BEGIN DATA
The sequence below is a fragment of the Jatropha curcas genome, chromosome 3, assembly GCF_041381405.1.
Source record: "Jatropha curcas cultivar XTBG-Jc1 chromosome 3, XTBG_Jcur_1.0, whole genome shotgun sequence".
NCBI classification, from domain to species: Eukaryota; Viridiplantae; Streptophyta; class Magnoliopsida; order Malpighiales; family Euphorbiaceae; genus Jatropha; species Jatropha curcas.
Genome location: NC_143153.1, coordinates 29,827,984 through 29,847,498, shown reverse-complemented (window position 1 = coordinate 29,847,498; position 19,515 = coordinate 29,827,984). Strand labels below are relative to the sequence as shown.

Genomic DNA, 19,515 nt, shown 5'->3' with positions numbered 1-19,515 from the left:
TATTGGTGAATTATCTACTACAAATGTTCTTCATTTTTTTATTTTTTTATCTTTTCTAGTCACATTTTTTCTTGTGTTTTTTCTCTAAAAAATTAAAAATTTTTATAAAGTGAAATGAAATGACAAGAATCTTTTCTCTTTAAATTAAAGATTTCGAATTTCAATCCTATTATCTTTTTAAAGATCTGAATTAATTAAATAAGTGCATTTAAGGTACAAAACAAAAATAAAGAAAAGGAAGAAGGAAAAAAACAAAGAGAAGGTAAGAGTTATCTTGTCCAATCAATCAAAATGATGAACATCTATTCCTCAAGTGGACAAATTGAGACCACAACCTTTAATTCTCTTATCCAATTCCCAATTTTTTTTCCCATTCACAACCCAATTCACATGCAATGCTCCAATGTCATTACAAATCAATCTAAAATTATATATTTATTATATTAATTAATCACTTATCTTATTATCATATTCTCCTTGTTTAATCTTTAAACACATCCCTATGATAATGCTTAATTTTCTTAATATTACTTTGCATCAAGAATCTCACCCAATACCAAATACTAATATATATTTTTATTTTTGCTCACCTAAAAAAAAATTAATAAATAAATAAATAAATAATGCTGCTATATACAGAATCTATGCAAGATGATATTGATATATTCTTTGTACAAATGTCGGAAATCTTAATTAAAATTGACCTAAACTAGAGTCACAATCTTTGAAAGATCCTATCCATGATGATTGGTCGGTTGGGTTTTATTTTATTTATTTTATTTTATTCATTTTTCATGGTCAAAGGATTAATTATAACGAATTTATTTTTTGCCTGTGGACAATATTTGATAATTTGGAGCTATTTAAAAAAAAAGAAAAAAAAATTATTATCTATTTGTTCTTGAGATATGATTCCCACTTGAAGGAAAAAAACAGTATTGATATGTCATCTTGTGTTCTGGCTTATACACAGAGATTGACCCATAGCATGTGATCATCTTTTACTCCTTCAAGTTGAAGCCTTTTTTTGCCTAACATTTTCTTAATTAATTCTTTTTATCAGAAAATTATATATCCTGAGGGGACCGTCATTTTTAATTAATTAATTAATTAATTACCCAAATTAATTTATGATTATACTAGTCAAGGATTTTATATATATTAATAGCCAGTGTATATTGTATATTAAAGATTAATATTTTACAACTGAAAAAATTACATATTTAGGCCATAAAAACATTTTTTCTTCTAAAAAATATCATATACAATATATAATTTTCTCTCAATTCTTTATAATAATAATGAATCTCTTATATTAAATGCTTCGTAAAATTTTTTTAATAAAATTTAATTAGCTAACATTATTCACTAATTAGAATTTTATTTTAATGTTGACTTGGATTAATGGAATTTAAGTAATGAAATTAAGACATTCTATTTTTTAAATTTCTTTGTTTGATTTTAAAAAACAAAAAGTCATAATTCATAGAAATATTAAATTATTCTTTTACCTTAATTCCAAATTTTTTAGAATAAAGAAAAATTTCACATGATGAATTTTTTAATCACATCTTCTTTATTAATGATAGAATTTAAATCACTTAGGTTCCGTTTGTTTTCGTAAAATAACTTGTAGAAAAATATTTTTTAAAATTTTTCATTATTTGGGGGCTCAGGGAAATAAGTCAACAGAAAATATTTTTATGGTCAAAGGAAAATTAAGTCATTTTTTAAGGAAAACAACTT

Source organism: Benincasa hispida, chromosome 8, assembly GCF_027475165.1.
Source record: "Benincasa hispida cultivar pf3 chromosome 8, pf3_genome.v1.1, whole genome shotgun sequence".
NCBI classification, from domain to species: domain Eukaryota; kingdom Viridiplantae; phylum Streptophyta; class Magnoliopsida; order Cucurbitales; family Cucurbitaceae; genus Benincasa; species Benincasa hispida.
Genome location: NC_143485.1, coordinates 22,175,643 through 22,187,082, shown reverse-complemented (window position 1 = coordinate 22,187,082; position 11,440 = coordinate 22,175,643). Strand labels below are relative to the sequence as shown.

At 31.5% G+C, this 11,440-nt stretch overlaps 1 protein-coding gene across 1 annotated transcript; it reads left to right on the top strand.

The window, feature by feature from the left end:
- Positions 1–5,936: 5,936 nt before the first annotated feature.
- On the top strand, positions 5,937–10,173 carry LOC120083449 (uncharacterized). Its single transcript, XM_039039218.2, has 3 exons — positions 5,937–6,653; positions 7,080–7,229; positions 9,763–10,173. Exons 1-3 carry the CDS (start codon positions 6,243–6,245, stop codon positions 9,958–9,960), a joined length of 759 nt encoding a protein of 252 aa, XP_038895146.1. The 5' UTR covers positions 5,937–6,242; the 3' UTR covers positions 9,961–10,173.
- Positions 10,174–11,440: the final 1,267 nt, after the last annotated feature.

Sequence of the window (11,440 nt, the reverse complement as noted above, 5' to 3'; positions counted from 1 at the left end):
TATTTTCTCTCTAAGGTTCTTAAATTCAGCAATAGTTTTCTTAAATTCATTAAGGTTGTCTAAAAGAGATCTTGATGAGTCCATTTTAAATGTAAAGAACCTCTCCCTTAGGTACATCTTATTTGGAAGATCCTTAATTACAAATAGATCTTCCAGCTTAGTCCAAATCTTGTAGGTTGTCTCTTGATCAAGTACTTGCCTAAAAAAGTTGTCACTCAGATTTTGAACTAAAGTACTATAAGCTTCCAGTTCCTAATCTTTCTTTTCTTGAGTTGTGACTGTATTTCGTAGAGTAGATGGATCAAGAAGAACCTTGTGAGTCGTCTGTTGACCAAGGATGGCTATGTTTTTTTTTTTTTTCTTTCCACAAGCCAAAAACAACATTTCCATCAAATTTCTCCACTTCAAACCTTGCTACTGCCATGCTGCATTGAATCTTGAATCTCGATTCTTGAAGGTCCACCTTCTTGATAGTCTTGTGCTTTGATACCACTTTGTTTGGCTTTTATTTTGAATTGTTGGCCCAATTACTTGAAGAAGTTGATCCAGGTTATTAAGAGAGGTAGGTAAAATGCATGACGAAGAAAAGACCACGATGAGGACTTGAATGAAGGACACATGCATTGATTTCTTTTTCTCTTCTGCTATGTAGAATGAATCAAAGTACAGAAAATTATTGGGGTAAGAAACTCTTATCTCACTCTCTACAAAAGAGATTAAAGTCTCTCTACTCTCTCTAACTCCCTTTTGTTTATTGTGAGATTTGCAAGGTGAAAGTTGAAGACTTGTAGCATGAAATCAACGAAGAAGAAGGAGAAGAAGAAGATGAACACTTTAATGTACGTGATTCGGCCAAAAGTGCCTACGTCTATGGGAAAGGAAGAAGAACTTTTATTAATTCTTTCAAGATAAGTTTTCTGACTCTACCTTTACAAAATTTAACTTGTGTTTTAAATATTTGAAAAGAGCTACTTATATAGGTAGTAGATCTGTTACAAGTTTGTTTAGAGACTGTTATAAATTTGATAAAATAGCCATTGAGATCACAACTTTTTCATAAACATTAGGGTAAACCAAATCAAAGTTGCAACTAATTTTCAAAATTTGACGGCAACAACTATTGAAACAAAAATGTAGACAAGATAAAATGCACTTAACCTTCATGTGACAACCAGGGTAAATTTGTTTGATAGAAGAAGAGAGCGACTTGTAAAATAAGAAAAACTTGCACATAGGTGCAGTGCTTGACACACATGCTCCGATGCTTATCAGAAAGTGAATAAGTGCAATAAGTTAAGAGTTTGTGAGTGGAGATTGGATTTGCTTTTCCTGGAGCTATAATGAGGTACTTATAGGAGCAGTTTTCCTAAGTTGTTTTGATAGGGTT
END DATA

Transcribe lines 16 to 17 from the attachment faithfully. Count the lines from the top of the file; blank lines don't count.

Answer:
Sequence of the window (11,440 nt, the reverse complement as noted above, 5' to 3'; positions counted from 1 at the left end):
TATTTTCTCTCTAAGGTTCTTAAATTCAGCAATAGTTTTCTTAAATTCATTAAGGTTGTCTAAAAGAGATCTTGATGAGTCCATTTTAAATGTAAAGAACCTCTCCCTTAGGTACATCTTATTTGGAAGATCCTTAATTACAAATAGATCTTCCAGCTTAGTCCAAATCTTGTAGGTTGTCTCTTGATCAAGTACTTGCCTAAAAAAGTTGTCACTCAGATTTTGAACTAAAGTACTATAAGCTTCCAGTTCCTAATCTTTCTTTTCTTGAGTTGTGACTGTATTTCGTAGAGTAGATGGATCAAGAAGAACCTTGTGAGTCGTCTGTTGACCAAGGATGGCTATGTTTTTTTTTTTTTTCTTTCCACAAGCCAAAAACAACATTTCCATCAAATTTCTCCACTTCAAACCTTGCTACTGCCATGCTGCATTGAATCTTGAATCTCGATTCTTGAAGGTCCACCTTCTTGATAGTCTTGTGCTTTGATACCACTTTGTTTGGCTTTTATTTTGAATTGTTGGCCCAATTACTTGAAGAAGTTGATCCAGGTTATTAAGAGAGGTAGGTAAAATGCATGACGAAGAAAAGACCACGATGAGGACTTGAATGAAGGACACATGCATTGATTTCTTTTTCTCTTCTGCTATGTAGAATGAATCAAAGTACAGAAAATTATTGGGGTAAGAAACTCTTATCTCACTCTCTACAAAAGAGATTAAAGTCTCTCTACTCTCTCTAACTCCCTTTTGTTTATTGTGAGATTTGCAAGGTGAAAGTTGAAGACTTGTAGCATGAAATCAACGAAGAAGAAGGAGAAGAAGAAGATGAACACTTTAATGTACGTGATTCGGCCAAAAGTGCCTACGTCTATGGGAAAGGAAGAAGAACTTTTATTAATTCTTTCAAGATAAGTTTTCTGACTCTACCTTTACAAAATTTAACTTGTGTTTTAAATATTTGAAAAGAGCTACTTATATAGGTAGTAGATCTGTTACAAGTTTGTTTAGAGACTGTTATAAATTTGATAAAATAGCCATTGAGATCACAACTTTTTCATAAACATTAGGGTAAACCAAATCAAAGTTGCAACTAATTTTCAAAATTTGACGGCAACAACTATTGAAACAAAAATGTAGACAAGATAAAATGCACTTAACCTTCATGTGACAACCAGGGTAAATTTGTTTGATAGAAGAAGAGAGCGACTTGTAAAATAAGAAAAACTTGCACATAGGTGCAGTGCTTGACACACATGCTCCGATGCTTATCAGAAAGTGAATAAGTGCAATAAGTTAAGAGTTTGTGAGTGGAGATTGGATTTGCTTTTCCTGGAGCTATAATGAGGTACTTATAGGAGCAGTTTTCCTAAGTTGTTTTGATAGGGTT